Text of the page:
Last updated on April 25, 2020
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Trump may try to double down today, perhaps with some attempt at “sarcasm” in a specific attack on reporters. He may simply cut his losses and even let Pence do most of the presser, fleeing after the prepared remarks. Then again he might not have a sense of the better part of valor.
— Donald J. Trump (@realDonaldTrump) April 24, 2020
Today one can bowl (alone) in Georgia.
Bowling Alone: The Collapse and Revival of American Community is a 2000 nonfiction book by Robert D. Putnam. It was developed from his 1995 essay entitled “Bowling Alone: America's Declining Social Capital“. Putnam surveys the decline of social capital in the United States since 1950. He has described the reduction in all the forms of in-person social intercourse upon which Americans used to found, educate, and enrich the fabric of their social lives. He argues that this undermines the active civil engagement which a strong democracy requires from its citizens.
Everett Carll Ladd claimed that Putnam completely ignored existing field studies, most notably the landmark sociological Middletown studies, which during the 1920s raised the same concerns he does today, except the technology being attacked as promoting isolation was radio, instead of television and video games.
Other critics questioned Putnam's major finding—that civic participation has been declining. Journalist Nicholas Lemann proposed that rather than declining, civic activity in the US had assumed different forms. While bowling leagues and many other organizations had declined, others like youth soccer leagues had grown. He also points out that the thesis of Bowling Alone contradicts an implicit assumption of Putnam's previous book Making Democracy Work – that a tradition of civic engagement is incredibly durable over time.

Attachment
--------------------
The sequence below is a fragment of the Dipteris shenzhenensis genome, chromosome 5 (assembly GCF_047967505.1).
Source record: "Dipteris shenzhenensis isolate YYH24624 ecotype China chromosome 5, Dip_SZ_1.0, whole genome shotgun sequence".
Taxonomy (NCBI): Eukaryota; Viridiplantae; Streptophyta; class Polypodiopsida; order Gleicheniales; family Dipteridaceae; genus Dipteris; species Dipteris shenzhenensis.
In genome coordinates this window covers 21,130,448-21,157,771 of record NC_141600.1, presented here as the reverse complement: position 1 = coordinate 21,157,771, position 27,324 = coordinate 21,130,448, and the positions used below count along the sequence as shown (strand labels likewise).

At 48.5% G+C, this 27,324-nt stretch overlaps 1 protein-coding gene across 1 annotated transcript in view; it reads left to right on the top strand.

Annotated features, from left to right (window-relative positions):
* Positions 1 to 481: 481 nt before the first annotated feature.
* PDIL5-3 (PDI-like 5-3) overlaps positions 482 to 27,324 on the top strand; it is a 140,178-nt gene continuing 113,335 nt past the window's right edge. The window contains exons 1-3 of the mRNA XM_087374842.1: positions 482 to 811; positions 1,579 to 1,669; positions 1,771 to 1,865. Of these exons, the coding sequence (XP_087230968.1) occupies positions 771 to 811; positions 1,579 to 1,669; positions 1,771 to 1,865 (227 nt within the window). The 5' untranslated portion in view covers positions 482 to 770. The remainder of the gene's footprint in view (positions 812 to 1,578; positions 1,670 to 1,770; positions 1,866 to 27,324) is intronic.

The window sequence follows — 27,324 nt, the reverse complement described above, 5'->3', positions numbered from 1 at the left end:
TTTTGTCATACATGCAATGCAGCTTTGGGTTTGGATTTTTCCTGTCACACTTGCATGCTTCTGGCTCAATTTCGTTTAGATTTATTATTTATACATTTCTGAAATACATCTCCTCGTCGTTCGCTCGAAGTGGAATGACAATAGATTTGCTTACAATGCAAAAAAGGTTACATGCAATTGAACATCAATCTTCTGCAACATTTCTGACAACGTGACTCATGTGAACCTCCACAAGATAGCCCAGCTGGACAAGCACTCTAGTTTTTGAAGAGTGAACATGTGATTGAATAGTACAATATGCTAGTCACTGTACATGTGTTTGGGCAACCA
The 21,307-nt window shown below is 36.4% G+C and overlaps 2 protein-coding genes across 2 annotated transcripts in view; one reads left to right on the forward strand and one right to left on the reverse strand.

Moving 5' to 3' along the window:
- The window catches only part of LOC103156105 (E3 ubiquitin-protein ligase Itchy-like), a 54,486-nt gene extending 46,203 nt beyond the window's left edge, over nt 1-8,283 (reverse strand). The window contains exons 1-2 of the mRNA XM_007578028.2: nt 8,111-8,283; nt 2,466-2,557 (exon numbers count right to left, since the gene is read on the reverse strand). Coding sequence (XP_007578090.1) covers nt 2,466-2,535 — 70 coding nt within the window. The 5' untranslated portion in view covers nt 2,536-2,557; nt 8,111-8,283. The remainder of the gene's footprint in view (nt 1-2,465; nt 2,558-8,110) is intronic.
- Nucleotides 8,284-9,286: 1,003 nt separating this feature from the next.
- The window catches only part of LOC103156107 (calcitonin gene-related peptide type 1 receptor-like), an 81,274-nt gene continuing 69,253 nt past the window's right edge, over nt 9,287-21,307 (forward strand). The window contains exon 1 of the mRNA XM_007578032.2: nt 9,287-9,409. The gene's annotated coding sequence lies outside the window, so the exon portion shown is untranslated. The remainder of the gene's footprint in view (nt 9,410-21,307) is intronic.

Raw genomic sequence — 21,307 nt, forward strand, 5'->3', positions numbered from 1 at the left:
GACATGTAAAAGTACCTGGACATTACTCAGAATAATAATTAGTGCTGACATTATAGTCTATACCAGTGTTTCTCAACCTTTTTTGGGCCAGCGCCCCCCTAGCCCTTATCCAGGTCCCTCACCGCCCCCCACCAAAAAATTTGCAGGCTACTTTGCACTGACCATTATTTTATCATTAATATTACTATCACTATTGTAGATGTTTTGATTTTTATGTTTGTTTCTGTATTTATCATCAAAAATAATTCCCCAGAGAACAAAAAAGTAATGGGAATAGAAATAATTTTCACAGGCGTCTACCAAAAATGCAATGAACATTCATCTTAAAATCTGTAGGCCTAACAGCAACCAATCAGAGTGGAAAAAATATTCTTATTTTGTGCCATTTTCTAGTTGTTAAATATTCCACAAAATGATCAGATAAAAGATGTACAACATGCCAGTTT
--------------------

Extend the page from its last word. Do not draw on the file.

In 2017, Thomas E. Mann, Norm Ornstein and E. J. Dionne wrote that the decline of social and civic groups that Putnam documented partly explained the election of Donald Trump, as “many rallied to him out of a yearning for forms of community and solidarity that they sense have been lost.”
— Axios (@axios) April 24, 2020
Now, this might cause one to question whether Trump knows the definition of sarcasm which, according to Merriam-Webster, is “a sharp and often satirical or ironic utterance designed to cut or give pain”.
Trump, after all, was the one who compared coronavirus to the seasonal flu, and then two weeks later, suggested that it was other people who were confused: “I’ve had many friends … People with great actually common sense, actually, have said ride it out, don’t do anything and think of it as the flu. But it is not the flu. It is vicious.”
And then there were the six weeks where he downplayed the virus, only to turn around at the end of it and say he spotted the pandemic coming before anyone else did.
This week alone, Trump backtracked after a report showed an anti-malaria drug he had touted as a “game-changer” could lead to a higher death rate.
Maybe he was just being sarcastic. Or maybe, just maybe, he should finally listen to experts for once.
This aged well….
— Tony Oltmann (@handplanepastor) April 24, 2020
— George Conway (@gtconway3d) April 24, 2020
Some of those globalists must do their part to save the Belgian economy, because Freedom.
— James Crisp (@JamesCrisp6) April 24, 2020
— CBS News (@CBSNews) April 24, 2020
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